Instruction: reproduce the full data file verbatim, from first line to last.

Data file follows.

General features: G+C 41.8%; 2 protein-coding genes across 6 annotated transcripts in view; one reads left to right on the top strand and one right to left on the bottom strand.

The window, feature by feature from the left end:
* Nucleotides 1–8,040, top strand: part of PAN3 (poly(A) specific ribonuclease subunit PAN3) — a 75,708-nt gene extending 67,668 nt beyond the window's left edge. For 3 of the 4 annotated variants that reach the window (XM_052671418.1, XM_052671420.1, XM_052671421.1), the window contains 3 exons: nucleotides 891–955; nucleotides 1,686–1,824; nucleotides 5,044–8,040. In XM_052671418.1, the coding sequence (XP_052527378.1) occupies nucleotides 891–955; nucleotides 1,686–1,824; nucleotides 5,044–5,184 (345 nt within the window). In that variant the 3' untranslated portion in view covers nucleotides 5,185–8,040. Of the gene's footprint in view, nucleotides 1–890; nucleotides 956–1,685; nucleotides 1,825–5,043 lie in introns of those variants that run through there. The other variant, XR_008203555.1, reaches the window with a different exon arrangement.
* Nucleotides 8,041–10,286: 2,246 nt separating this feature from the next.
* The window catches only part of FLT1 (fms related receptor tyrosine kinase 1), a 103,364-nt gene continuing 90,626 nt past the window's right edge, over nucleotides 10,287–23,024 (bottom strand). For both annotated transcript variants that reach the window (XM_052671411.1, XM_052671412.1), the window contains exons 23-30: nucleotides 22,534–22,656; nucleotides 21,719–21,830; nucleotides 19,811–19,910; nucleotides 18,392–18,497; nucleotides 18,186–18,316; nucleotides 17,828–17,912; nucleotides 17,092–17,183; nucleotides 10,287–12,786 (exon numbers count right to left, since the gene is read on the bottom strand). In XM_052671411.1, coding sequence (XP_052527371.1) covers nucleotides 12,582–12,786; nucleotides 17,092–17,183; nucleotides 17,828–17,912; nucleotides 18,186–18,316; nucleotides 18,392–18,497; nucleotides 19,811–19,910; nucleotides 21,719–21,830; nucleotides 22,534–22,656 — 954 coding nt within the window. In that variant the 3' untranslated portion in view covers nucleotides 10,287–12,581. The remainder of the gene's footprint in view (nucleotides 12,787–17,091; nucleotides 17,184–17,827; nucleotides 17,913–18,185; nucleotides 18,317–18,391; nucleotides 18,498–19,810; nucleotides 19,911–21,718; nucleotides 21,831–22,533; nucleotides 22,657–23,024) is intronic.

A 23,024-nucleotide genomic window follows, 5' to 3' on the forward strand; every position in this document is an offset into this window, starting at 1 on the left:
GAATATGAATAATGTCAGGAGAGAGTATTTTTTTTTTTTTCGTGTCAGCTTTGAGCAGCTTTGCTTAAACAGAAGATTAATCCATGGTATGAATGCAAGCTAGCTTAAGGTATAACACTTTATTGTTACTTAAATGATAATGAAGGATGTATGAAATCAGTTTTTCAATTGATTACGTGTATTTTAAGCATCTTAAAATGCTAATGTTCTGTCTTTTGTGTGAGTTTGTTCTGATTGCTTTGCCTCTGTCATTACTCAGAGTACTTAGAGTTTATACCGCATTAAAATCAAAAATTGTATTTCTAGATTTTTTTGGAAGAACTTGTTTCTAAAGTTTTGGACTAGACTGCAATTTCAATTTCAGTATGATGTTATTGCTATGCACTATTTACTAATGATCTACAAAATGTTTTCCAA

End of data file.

General features: G+C 41.8%; 2 protein-coding genes across 6 annotated transcripts in view; one reads left to right on the top strand and one right to left on the bottom strand.

The window, feature by feature from the left end:
* Nucleotides 1–8,040, top strand: part of PAN3 (poly(A) specific ribonuclease subunit PAN3) — a 75,708-nt gene extending 67,668 nt beyond the window's left edge. For 3 of the 4 annotated variants that reach the window (XM_052671418.1, XM_052671420.1, XM_052671421.1), the window contains 3 exons: nucleotides 891–955; nucleotides 1,686–1,824; nucleotides 5,044–8,040. In XM_052671418.1, the coding sequence (XP_052527378.1) occupies nucleotides 891–955; nucleotides 1,686–1,824; nucleotides 5,044–5,184 (345 nt within the window). In that variant the 3' untranslated portion in view covers nucleotides 5,185–8,040. Of the gene's footprint in view, nucleotides 1–890; nucleotides 956–1,685; nucleotides 1,825–5,043 lie in introns of those variants that run through there. The other variant, XR_008203555.1, reaches the window with a different exon arrangement.
* Nucleotides 8,041–10,286: 2,246 nt separating this feature from the next.
* The window catches only part of FLT1 (fms related receptor tyrosine kinase 1), a 103,364-nt gene continuing 90,626 nt past the window's right edge, over nucleotides 10,287–23,024 (bottom strand). For both annotated transcript variants that reach the window (XM_052671411.1, XM_052671412.1), the window contains exons 23-30: nucleotides 22,534–22,656; nucleotides 21,719–21,830; nucleotides 19,811–19,910; nucleotides 18,392–18,497; nucleotides 18,186–18,316; nucleotides 17,828–17,912; nucleotides 17,092–17,183; nucleotides 10,287–12,786 (exon numbers count right to left, since the gene is read on the bottom strand). In XM_052671411.1, coding sequence (XP_052527371.1) covers nucleotides 12,582–12,786; nucleotides 17,092–17,183; nucleotides 17,828–17,912; nucleotides 18,186–18,316; nucleotides 18,392–18,497; nucleotides 19,811–19,910; nucleotides 21,719–21,830; nucleotides 22,534–22,656 — 954 coding nt within the window. In that variant the 3' untranslated portion in view covers nucleotides 10,287–12,581. The remainder of the gene's footprint in view (nucleotides 12,787–17,091; nucleotides 17,184–17,827; nucleotides 17,913–18,185; nucleotides 18,317–18,391; nucleotides 18,498–19,810; nucleotides 19,911–21,718; nucleotides 21,831–22,533; nucleotides 22,657–23,024) is intronic.

A 23,024-nucleotide genomic window follows, 5' to 3' on the forward strand; every position in this document is an offset into this window, starting at 1 on the left:
GAATATGAATAATGTCAGGAGAGAGTATTTTTTTTTTTTTCGTGTCAGCTTTGAGCAGCTTTGCTTAAACAGAAGATTAATCCATGGTATGAATGCAAGCTAGCTTAAGGTATAACACTTTATTGTTACTTAAATGATAATGAAGGATGTATGAAATCAGTTTTTCAATTGATTACGTGTATTTTAAGCATCTTAAAATGCTAATGTTCTGTCTTTTGTGTGAGTTTGTTCTGATTGCTTTGCCTCTGTCATTACTCAGAGTACTTAGAGTTTATACCGCATTAAAATCAAAAATTGTATTTCTAGATTTTTTTGGAAGAACTTGTTTCTAAAGTTTTGGACTAGACTGCAATTTCAATTTCAGTATGATGTTATTGCTATGCACTATTTACTAATGATCTACAAAATGTTTTCCAA